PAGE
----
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Start time (Darren McGee/The Globe and Mail)

It’s 8:19 a.m. as I slide into the driver’s seat, put the key in the ignition and fire up the engine of my car.

My mission: To drive from Clarington, Ont., east of Oshawa, to Globe and Mail headquarters at Front Street just west of Spadina Avenue on Day 1 of implementation of the High Occupancy Vehicle (HOV) road restrictions for the upcoming Pan Am Games. It’s an 85-kilometre trip that, in optimal conditions, takes 50-55 minutes. Practically, in weekday Greater Toronto Area (GTA) rush-hour traffic, the trip ranges from an hour to an hour and 20 minutes or so.

Related: Tips for surviving Pan Am Games traffic

As I merge onto Highway 401 from Highway 35/115, Ontario Transportation Minister Stephen Del Duca is telling 680 NEWS that the lane restrictions have started 11 days early so that people can get used to the new rules before thousands of athletes and spectators descend on the GTA.

I can’t help but wonder if this is akin to having an appendix removed ahead of open heart surgery just so you can get used to the pain.

So off I go.

Anyway, much to my surprise, I sail past Bowmanville, Oshawa and Whitby without slowing down. Even through Ajax, where there is ongoing long-term highway construction, the drive is a breeze.

Into Pickering I go, where the first HOV lane – at Brock St. – starts.

Still nothing. Oh sure, there are dozens of solo drivers – blissfully unaware of or purposely flouting the law – who stay in the HOV lane. No matter, the flow is good and these rebels without a clue are risking a $110 fine and three demerit points needlessly.

An empty HOV lane on Highway 401 in toronto (Darren McGee/The Globe and Mail)

Traffic remains smooth through Scarborough and I reach the turnoff for the Don Valley Parkway at 8:57 a.m. Awesome.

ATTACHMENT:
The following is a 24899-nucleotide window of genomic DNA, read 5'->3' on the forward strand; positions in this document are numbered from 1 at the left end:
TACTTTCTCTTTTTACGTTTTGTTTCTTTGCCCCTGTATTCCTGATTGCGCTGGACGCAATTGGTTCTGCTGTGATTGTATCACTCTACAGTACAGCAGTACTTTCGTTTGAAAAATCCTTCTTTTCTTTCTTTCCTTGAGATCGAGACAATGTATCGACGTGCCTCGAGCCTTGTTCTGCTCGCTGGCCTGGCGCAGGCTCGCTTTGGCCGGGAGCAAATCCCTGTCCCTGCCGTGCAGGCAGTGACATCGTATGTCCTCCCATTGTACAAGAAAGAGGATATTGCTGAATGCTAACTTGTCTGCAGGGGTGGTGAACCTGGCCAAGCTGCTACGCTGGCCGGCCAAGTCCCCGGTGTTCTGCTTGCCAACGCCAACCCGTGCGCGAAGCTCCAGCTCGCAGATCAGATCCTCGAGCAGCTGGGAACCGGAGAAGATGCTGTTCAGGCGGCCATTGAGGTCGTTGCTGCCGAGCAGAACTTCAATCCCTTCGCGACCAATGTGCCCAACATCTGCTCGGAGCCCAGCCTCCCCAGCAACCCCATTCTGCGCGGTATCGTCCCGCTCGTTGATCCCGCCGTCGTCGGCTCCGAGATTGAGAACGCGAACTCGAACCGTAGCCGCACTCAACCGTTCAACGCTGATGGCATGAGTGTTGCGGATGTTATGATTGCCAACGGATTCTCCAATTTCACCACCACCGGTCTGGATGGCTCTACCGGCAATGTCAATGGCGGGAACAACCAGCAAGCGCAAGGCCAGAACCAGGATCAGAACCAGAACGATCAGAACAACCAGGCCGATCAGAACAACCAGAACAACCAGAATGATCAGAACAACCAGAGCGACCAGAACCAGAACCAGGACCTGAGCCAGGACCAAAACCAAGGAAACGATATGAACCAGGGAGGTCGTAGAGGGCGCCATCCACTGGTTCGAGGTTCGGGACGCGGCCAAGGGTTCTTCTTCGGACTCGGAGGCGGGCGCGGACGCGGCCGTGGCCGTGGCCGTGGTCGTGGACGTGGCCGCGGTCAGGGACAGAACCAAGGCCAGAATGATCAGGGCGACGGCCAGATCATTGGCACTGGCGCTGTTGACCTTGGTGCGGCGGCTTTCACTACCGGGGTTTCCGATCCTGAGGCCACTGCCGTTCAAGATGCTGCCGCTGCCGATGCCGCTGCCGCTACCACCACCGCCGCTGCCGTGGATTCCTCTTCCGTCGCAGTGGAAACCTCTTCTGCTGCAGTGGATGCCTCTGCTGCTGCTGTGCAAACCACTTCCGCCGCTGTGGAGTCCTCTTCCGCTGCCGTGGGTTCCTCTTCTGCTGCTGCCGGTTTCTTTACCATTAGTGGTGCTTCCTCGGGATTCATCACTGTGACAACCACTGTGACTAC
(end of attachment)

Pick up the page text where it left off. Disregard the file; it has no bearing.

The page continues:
But then, the horror begins. A radio traffic update informs me of an accident that happened at 8:25 a.m. on the DVP southbound at Pottery Road. It takes 20 long minutes just to travel the exit ramp from the 401 to the DVP. And, of course, about a kilometre south of the merge, the HOV lane goes into effect again. Just to make sure everyone gets the message, a motorcycle cop is standing in the middle of the HOV lane, ordering traffic to move to the right. Lest anyone think they can do that and then zip back to the left lane, a second motorcycle cop is standing another kilometre south to ensure compliance.

We are quickly going nowhere. Two lanes jammed with traffic on an expressway where three lanes usually isn’t enough to properly accommodate the vehicles, even without an accident gumming up the works.

Del Duca is back on my radio, explaining what would happen to drivers if they used the HOV lanes because all other lanes of the highway were closed. You know, like if there were, oh say, an accident. Which there bloody well is.

Darren McGee/The Globe and Mail

Del Duca tells 680 NEWS that he is “going to leave that determination to law enforcement because they are the experts.

“In any case when there’s any kind of collision or for that matter, any kind of rule of the road that’s being enforced, law enforced has discretion to make sure that they’re making decisions, they’re trained to make decisions … that are appropriate to the circumstances that they’re in.”

I turn the radio off. Thanks for that, Mr. Del Duca.

The crawl continues and, finally, with the accident cleared, everything starts to move again south of the Don Mills exit and my journey to work is straightforward the rest of the way.

I pull into a rooftop parking spot at the Globe and note the time. It’s 10:11 a.m. The trip has taken one hour and 52 minutes, of which one hour and 14 minutes was spent on the DVP.

I download the GO Transit app onto my cellphone. See you on the train, Toronto.

End time (Darren McGee/The Globe and Mail)

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